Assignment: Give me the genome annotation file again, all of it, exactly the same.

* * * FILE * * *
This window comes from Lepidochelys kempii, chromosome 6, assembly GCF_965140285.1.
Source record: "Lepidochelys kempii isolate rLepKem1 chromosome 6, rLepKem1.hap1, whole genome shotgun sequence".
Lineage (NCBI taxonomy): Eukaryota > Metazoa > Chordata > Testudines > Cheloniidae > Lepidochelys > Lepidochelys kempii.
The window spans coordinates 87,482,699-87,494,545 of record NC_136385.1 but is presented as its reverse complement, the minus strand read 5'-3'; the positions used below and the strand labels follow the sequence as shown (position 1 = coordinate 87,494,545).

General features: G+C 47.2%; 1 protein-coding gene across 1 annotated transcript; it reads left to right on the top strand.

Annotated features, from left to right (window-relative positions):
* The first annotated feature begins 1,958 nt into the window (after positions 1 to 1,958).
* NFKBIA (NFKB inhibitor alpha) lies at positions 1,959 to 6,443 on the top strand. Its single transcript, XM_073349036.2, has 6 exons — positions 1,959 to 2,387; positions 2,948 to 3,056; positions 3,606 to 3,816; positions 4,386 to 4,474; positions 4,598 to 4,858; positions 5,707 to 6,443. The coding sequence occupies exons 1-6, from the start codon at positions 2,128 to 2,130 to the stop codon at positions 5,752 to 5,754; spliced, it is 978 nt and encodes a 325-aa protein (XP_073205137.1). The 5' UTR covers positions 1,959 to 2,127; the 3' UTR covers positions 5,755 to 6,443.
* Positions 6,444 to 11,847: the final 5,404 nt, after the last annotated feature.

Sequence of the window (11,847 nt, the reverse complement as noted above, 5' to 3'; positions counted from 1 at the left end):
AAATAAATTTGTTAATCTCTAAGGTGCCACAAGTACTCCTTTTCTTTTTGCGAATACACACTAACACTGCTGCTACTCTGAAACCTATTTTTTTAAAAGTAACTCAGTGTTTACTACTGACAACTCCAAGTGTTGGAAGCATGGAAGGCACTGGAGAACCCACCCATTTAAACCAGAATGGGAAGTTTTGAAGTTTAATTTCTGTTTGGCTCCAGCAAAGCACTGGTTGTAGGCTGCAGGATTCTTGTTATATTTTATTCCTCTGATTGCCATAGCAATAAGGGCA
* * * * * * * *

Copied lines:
This window comes from Lepidochelys kempii, chromosome 6, assembly GCF_965140285.1.
Source record: "Lepidochelys kempii isolate rLepKem1 chromosome 6, rLepKem1.hap1, whole genome shotgun sequence".
Lineage (NCBI taxonomy): Eukaryota > Metazoa > Chordata > Testudines > Cheloniidae > Lepidochelys > Lepidochelys kempii.
The window spans coordinates 87,482,699-87,494,545 of record NC_136385.1 but is presented as its reverse complement, the minus strand read 5'-3'; the positions used below and the strand labels follow the sequence as shown (position 1 = coordinate 87,494,545).

General features: G+C 47.2%; 1 protein-coding gene across 1 annotated transcript; it reads left to right on the top strand.

Annotated features, from left to right (window-relative positions):
* The first annotated feature begins 1,958 nt into the window (after positions 1 to 1,958).
* NFKBIA (NFKB inhibitor alpha) lies at positions 1,959 to 6,443 on the top strand. Its single transcript, XM_073349036.2, has 6 exons — positions 1,959 to 2,387; positions 2,948 to 3,056; positions 3,606 to 3,816; positions 4,386 to 4,474; positions 4,598 to 4,858; positions 5,707 to 6,443. The coding sequence occupies exons 1-6, from the start codon at positions 2,128 to 2,130 to the stop codon at positions 5,752 to 5,754; spliced, it is 978 nt and encodes a 325-aa protein (XP_073205137.1). The 5' UTR covers positions 1,959 to 2,127; the 3' UTR covers positions 5,755 to 6,443.
* Positions 6,444 to 11,847: the final 5,404 nt, after the last annotated feature.

Sequence of the window (11,847 nt, the reverse complement as noted above, 5' to 3'; positions counted from 1 at the left end):
AAATAAATTTGTTAATCTCTAAGGTGCCACAAGTACTCCTTTTCTTTTTGCGAATACACACTAACACTGCTGCTACTCTGAAACCTATTTTTTTAAAAGTAACTCAGTGTTTACTACTGACAACTCCAAGTGTTGGAAGCATGGAAGGCACTGGAGAACCCACCCATTTAAACCAGAATGGGAAGTTTTGAAGTTTAATTTCTGTTTGGCTCCAGCAAAGCACTGGTTGTAGGCTGCAGGATTCTTGTTATATTTTATTCCTCTGATTGCCATAGCAATAAGGGCA